Skip to main content

Here are my 10 key principles to thrive after 60, essential to living a good life, with energy, vitality, to feel like I am contributing usefully without being a burden on the  community. The list doesn’t extend to supplements like resveratrol, NMN, and Metformin (to name a few) instead I want to focus on actions we can control to lead a vibrant life with energy, and purpose.

1. Embrace forward-thinking.

Try to think ahead rather than reflect on life that’s already been spent. New projects, holidays, events to plan for are much more exciting than wasting time reflecting on things that once were, particularly if you are comparing them favourably with your current life. Yes, youth was fun, but it’s gone, instead aim to be youthful. Unless you are reflecting on past mistakes to learn from today, what’s the point?

2. Prioritize real-life connections for richer emotional rewards.

Covid taught me a valuable lesson. I realised how isolating my work online was. Ironically, I wrote the Lighten Up program during those days in lockdown and will continue to make it available to anyone who wants to do it, moving forward I have chosen to work with people in person.

3. Opt for early bedtime routines.

You’ve heard it before. Life doesn’t always allow it. Do it when you can.

4. Limit alcohol intake for better health.

I’ve written about this topic extensively because it’s crucial. A standard unit of wine is 100 ml and consuming 2 standard drinks at one sitting is plenty. Aim for alcohol-free nights and avoid consuming 14 standard drinks in one sitting. Apart from the various health-related complications associated with alcohol consumption, from my years of coaching experience, I’ve observed that alcohol is a leading contributor to weight gain in women.

5. Define and refine your purpose post-retirement.

Why do you get up in the morning? Are you excited? Is there someone you can help today? I’ve thought about this a lot particularly since Covid. It led me to taking a fitness instructor course and later become a personal trainer. At 61!!
With osteo arthritis, and clearly a limited career that may sound mad, but who understands the body of an older person better than a person living in one? My osteo is worse when I don’t exercise; without strength training the risk of breaking bones is very real and without balance, it’s realer still. My purpose, moving forward is to extend my work with health and diet, to health through strength and balance.

6. Fuel your body with a balanced diet.

This you know about. Eat healthily. If you don’t already have one, buy a copy of The Greengrocer’s Diet and follow the recipes to fill your body with the macro and micronutrients you need for good health.

7. Manage Caloric Intake

Maintain a healthy weight through mindful eating and consider intermittent fasting (5:2 or restricted time eating) for weight loss. My 6 weeks Lighten Up course is an effective way to shift between 3 – 5 kg and The Greengrocer’s Diet is an excellent tool to make healthy eating a way of life.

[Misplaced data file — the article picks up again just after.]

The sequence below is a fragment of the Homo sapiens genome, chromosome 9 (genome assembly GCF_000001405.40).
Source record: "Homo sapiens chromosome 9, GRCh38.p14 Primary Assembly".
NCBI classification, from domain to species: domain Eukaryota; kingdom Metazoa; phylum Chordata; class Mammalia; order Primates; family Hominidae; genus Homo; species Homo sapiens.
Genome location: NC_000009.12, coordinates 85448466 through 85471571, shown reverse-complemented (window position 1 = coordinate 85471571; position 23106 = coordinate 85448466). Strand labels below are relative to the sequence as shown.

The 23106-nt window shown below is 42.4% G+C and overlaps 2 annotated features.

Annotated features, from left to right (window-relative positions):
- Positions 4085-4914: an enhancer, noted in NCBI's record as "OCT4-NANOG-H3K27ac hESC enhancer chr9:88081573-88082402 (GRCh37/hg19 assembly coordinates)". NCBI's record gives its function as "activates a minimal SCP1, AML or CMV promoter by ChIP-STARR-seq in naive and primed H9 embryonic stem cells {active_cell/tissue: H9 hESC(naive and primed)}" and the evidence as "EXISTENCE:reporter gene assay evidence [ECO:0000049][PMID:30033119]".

Sign up to the next round of Lighten Up, starting  11/03/2023.

8. Boost protein intake to preserve muscle mass

To prevent muscle wastage over 60, the recommended daily intake of protein is 1.4 g per 1 kg of body weight. Of the 3 macronutrients, proteins are considered to be more important than fats and carbohydrates. That’s not to say we can exist on eggs, fish, meat, poultry, and other plant proteins. Minerals, vitamins, antioxidants, and fibre must all be included in our daily diets. If you are within a healthy weight, use the recipes from The Greengrocer’s Diet as a guide to get a wide range of micronutrients and increase the serve size of protein.

9. Aim for 150 minutes of weekly exercise.

Do you get 150 minutes of exercise a week? If you don’t schedule it in. Your body is the only possession you came into the world with. Lose the use of that and you are gone. I’m being blunt but it’s true.

10. Focus on resistance training and balance for optimal fitness after 50.

I should have learnt this at 50, and you will find many articles I’ve written over the years that say, do the exercise you enjoy because you’re more likely to stick to it. It’s true however you must add strength and balance to your weekly regime, whether you like it or not. Of all the exercise you can do later in life, this is the most important. Train your body now to prevent falls later. Hone your balance to correct yourself when you trip and build strength in your lower body, to pull yourself straight back up again.

As I embark on a new chapter, training older adults in strength and stability, I invite you follow me on Instagram for updates on upcoming events and courses, including our Lighten Up Course starting on 11/03/2023.

Additionally, if you’re in the Northern Beaches area and interested in attending my strength and balance classes, please don’t hesitate to reach out by email

Leave a Reply